Fact: Trees and shrubs planted in strategic locations can cool your house in the summer, and provide shelter from winter winds.
Getting started: To reap the most benefits from trees, you need to choose the right tree for your house. Use our selection guide to find a tree right for you, and consult our planting guides on how to ensure its long-term survival.
Fact: Native plantings require fewer chemicals and care and are better for the environment.
Getting started: Find the best plants for the moisture and light characteristics found in your yard using our searchable native plants database. The database includes all types of plants—trees, shrubs, perennials, grasses and more—and interesting attributes like fall color and wildlife benefits. Where to buy? Try these native plant purveyors: Edge of the Woods Nursery, Meadowood Nursery, and Yellow Springs Farms.
Fact: Growing your own food is healthier, cheaper and carbon friendly.
Getting started: Pick the best spot, start small, and read up on the basics—from testing the soil to determining what to plant. This publication from Penn State's College of Agricultural Sciences is a good guide for beginning and seasoned gardeners. Need garden tools? Look at the products offered by Ames True Temper.
Fact: Raising egg-laying hens in the backyard provides a convenient source of protein and minimizes pollution associated with transportation.
Getting started: From coops to peeps, breeds to recipes, go here for the scoop on the fun and simple pastime of raising chickens at home.
Fact: Reducing the size of your lawn and increasing the area planted to trees, shrubs, and perennials saves time and money while benefitting wildlife and water quality.
Getting started: Review these helpful garden templates for examples of plants and planting beds that can be established over time, customized to the light and moisture conditions around your home.
Fact: Homemade compost enriches the soil and recycles yard and kitchen leftovers.
Getting started: Mix some "greens" with some "browns," add ample air and moisture, and mix in a serving of microorganisms. The result: dark, organic compost—a natural fertilizer and soil enhancer. Get the basics with DEP's guide to home composting. Composting is extra easy using a rotating-barrel composter, like Compostumbler or try composting with worms.
Fact: A rain barrel stores water for the garden and lessens the destructive surge of runoff after a storm.
Getting started: A wide variety of rain barrels—from plain to fancy—are available for purchase at garden centers and hardware stores. Do-it-yourselfers can make their own with a plastic or wooden barrel and a few basic plumbing accessories. This brochure from the Lebanon County Conservation District provides an overview of the benefits, maintenance, and use of rain barrels. Pennsylvania-made rain barrels are available through Spruce Creek Rainsaver.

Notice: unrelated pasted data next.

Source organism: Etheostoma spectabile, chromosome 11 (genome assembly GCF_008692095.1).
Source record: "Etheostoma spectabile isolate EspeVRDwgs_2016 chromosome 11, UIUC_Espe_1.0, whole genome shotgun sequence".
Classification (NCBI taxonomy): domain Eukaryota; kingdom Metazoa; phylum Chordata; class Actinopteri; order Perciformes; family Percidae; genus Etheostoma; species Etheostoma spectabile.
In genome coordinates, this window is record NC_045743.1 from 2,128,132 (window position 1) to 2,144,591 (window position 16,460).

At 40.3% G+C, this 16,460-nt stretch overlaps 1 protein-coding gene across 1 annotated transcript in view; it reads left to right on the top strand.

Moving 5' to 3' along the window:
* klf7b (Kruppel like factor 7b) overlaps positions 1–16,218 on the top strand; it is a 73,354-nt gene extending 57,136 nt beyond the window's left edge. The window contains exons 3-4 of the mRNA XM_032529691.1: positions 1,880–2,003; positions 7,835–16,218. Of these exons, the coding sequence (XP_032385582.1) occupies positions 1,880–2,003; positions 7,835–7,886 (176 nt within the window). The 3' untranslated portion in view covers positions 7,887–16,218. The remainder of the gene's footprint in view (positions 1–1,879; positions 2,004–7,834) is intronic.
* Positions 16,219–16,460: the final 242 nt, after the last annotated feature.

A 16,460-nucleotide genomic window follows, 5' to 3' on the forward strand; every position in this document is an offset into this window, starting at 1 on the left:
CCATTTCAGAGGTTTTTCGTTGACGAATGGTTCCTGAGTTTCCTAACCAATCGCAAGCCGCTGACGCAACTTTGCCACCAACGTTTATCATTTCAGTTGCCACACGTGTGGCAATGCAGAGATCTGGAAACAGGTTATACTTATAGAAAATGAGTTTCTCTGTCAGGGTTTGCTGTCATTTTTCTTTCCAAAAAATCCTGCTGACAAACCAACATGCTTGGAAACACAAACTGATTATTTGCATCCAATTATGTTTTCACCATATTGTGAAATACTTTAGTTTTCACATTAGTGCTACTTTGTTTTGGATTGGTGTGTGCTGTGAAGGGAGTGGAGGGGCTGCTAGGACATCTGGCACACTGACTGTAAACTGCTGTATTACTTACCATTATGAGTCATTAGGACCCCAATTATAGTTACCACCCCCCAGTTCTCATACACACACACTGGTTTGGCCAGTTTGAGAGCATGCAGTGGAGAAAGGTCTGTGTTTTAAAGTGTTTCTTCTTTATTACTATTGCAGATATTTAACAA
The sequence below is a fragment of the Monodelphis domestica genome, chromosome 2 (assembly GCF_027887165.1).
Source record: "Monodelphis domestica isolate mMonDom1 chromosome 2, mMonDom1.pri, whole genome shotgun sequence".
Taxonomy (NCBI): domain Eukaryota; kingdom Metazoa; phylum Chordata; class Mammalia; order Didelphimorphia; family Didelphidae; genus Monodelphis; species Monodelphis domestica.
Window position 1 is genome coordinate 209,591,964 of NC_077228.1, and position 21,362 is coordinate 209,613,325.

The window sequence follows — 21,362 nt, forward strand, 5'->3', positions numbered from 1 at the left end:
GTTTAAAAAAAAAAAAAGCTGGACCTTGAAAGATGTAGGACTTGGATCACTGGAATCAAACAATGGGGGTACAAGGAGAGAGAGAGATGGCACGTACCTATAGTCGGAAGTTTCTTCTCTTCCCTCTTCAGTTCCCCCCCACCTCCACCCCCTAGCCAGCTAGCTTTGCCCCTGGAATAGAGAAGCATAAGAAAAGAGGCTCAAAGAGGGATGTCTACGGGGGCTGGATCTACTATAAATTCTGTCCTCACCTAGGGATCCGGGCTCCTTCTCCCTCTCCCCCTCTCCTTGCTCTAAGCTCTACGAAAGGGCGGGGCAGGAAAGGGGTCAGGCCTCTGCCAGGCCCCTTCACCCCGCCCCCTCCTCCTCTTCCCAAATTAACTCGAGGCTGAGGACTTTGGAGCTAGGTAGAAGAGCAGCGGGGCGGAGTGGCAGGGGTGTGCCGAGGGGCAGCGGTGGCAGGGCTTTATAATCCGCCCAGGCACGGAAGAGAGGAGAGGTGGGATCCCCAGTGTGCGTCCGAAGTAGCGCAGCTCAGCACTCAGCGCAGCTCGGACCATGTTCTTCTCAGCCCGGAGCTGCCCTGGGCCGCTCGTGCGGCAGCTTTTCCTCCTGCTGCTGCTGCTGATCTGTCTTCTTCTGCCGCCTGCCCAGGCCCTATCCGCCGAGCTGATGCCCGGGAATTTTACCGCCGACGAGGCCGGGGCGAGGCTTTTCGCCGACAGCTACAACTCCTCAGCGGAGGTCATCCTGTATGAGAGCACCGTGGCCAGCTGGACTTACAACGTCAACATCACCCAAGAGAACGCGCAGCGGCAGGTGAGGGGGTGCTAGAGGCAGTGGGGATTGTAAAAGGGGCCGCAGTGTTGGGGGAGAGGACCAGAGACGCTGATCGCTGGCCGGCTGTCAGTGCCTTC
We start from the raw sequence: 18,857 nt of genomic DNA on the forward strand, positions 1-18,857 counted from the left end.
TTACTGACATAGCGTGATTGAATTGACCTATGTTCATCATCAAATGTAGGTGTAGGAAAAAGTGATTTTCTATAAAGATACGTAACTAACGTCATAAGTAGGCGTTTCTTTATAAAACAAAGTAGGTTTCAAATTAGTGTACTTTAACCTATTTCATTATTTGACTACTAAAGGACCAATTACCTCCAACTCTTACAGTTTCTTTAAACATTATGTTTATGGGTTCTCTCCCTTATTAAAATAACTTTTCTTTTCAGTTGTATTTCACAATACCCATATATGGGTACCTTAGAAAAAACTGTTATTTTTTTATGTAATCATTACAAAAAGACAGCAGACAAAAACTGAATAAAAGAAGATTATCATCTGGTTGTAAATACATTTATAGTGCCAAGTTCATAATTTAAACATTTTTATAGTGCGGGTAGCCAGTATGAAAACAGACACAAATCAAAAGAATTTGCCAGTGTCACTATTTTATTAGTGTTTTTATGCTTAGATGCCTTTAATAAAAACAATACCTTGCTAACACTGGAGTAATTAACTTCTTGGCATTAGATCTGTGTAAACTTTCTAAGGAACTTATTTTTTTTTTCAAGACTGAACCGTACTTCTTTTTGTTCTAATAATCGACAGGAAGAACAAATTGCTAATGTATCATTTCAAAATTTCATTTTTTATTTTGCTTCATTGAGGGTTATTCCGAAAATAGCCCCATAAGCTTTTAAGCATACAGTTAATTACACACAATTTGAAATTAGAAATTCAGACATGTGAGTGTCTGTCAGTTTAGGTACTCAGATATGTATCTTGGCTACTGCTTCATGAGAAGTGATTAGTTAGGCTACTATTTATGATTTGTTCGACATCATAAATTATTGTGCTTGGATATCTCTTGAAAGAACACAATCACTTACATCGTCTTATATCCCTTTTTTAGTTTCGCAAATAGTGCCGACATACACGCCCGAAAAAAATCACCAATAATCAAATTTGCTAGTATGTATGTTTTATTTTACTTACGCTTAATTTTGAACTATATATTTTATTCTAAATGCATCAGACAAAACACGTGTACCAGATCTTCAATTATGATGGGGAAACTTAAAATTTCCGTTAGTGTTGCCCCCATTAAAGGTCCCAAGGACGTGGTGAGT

Fact: Bicycles provide a healthy, quiet, carbon-free alternative to automobiles.
Getting started: Cycling is easier than you think. Find a bike, grab a helmet, and plot the best route (and the safest) to where you want to go. The PA Commutes web site is a great place for biking—related information to get you on your way.
Fact: Public transportation is an affordable, convenient alternative to driving that cuts down on smog and CO2 emissions.
Getting started: Public transit options are available in every county in Pennsylvania. Visit the PACommutes web site to find bus and rail services, tips, and more.
Fact: Some motorized scooters can exceed 100 miles per gallon, making for a very eco-savvy mode of travel.
Getting started: Honda, Yamaha, Vespa, and other manufacturers make a variety of models that are easy to drive and easy on the planet. Limit your emissions to zero with electric scooters like those from the Z Electric Vehicles that are clean, green, and fast (with speeds to 80 mph).
Fact: Wind energy can be used to generate electricity for the home and it releases zero greenhouse gas emissions.
Getting started: A variety of horizontal and vertical wind power generation products are available for residential use. Learn more about small wind energy systems by reading this consumer guide. Try full-service companies like EECO for products and installation.
Fact: Light-colored roofs are more reflective and help a home stay cooler, using less energy for air conditioning.
Getting started: Metal roofs and reflective asphalt shingles are two options—both of which can be installed on existing homes. Federal tax credits may be available. Learn more at the EPA's cool roofs web page.
Fact: Observing the plants, birds, and other natural phenomena around your home can contribute to scientific knowledge.
Getting started: Go to our Citizen Science Investigator, or CSI PA, web page, find a program that interests you, and start collecting data in your own backyard.
Back to My GreenHouse page.